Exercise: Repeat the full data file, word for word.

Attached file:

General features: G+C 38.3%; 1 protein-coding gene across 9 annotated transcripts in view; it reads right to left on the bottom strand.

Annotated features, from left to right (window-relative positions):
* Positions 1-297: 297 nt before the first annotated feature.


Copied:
General features: G+C 38.3%; 1 protein-coding gene across 9 annotated transcripts in view; it reads right to left on the bottom strand.

Annotated features, from left to right (window-relative positions):
* Positions 1-297: 297 nt before the first annotated feature.